“If our women and children are not safe, what is the use of police and government. Like in Arab countries, publicly behead culprits. This has nothing to do with religion. We should not allow anybody to divide us. If the police, courts can’t handle the culprits, hand them to the public, we will take care,” said Maqdoom Pasha, a fruit seller, who had come to the spot with his wife.
Many politicians and ministers in Telangana have visited and consoled the victim’s family. In a series of tweets, KT Rama Rao, minister in state cabinet and son of chief minister K Chandrashekara Rao, pleaded with the Prime Minister: “Hon’ble PM @narenramodi ji, 7 years after Nirbhaya’s ghastly rape and murder, the convicts are not hung…”
On Sunday, KCR said that fast track court would ensure speedy justice in the case and that the government would extend all assistance required to the victim’s family. “Everybody comes and tell us justice will be done. What is the use? Will our smiling daughter comeback? After Nirbhaya case too, nothing has changed. That is the tragedy of the country,” said the deceased’s uncle at her building complex.
‘HOW CAN MY SON DO THIS?’
Nearly 150km away, in Narayanpet district, the villages are eerily quiet. All four suspects in the case belong to this district. Three of them, Naveen, Shiva and Keshavulu, are from the Gudigandla village, and the main suspect, Arif, from Jakulaire village. Although the district is close and well connected to the IT hubs of Hyderabad, most people in the villages either work in the farms or pick up odd jobs around the city. The three suspects from Gudigandla are school drop-outs who, when they weren’t picked up from the village by lorry drivers, spent their time loafing or sleeping, according to their families and neighbours.
“For last six months, he hadn’t worked. He had left for the lorry cleaning job three days ago,” said Lakshmi, mother of Jolly Naveen. Since her husband died in 2006, she works in other people’s farms. She did not have the time to track her son’s habits and movements. “I have my job. I have my daughter,” she said. “When he left he didn’t say where he was going. His work was loading and unloading boxes. He made ~5,000 a month from it. When he came back, he used to be grimy from head to toe. When he came early morning on Thursday, he followed his routine -- had a bath, had food, and slept. Some time later, he got a call from his cousin Chenna Keshavulu and left for his house. He didn’t come back,” she said.
Naveen was arrested from the house of Chenna Keshavulu, where the police was waiting for him. Lakshmi found out why he had not returned after watching the news on television and from neighbours. She has been angry ever since. “He is my only son, so I naturally love him, but if they did what is being alleged, then they all deserve to be hanged.”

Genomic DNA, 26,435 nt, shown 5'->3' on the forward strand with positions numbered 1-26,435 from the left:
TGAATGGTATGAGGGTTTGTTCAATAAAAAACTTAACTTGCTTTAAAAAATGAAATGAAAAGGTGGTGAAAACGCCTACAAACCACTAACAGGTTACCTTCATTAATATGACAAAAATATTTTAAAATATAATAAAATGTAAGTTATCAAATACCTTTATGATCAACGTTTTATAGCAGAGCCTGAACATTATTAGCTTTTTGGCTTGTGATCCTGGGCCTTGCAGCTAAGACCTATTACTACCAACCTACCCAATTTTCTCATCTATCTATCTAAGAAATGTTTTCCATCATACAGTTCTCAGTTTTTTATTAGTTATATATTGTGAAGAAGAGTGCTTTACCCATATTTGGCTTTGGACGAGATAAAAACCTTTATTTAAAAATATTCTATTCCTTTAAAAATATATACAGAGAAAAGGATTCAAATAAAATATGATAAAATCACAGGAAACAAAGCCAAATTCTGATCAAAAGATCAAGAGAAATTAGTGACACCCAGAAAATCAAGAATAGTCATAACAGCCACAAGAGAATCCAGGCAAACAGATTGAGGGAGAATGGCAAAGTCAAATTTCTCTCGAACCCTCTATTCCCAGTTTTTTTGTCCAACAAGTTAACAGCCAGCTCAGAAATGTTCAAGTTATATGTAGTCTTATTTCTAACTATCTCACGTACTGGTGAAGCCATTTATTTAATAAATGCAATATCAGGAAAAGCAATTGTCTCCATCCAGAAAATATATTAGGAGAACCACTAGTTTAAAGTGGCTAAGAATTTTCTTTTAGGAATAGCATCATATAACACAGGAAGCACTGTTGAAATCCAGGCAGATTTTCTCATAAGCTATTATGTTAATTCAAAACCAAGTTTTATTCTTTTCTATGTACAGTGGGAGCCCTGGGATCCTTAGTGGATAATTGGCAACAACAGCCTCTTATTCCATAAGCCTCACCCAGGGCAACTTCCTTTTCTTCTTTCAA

At the house of Jollu Shiva, his father, Jollu Rajaih, says he wasn’t even around when his son left or when he came back, because he was away at a distant farm where he lives and works. He has been to the police station since, he says, but he wasn’t allowed to talk to his son. “I wanted to ask him how and why all of this happened. He never drank, he never spoke to any girl in the village, never troubled anyone,” said Rajaih. The father said he will follow his principles, though. “He is young but he is responsible for his actions. I have a daughter. I won’t stand for any of this if its true.”
Across the road from Shiva’s house, Keshavulu’s mother, also a farm worker, refuses to believe her son is capable of rape and murder. “No way he would have done anything. Perhaps he tagged along, stood and watched,” she said. For years, she says, his son has suffered from a kidney defect whose treatment, including monthly dialysis, swallows up most of the family’s earnings. “We took very good care of our son, we pampered him. When will they release him? My husband is very angry, he wants to drink himself to death. I don’t have the will to live,” she said.
A short drive from Gandigudla is Jakulaire, Arif’s village, where his parents, too, are dealing with shock. “When he came back that morning, he didn’t eat, he even refused water. He said while he was driving the lorry one girl drove in the opposite direction on her scooter and he hit her by mistake, and she died. This is all I know,” said his mother, Moole Bi. She received information about his alleged actions since, but she would rather not believe it. “How can my son do this?”
■ People protest against the rape and murder of the 26-year-old veterinary doctor in Hyderabad on Monday.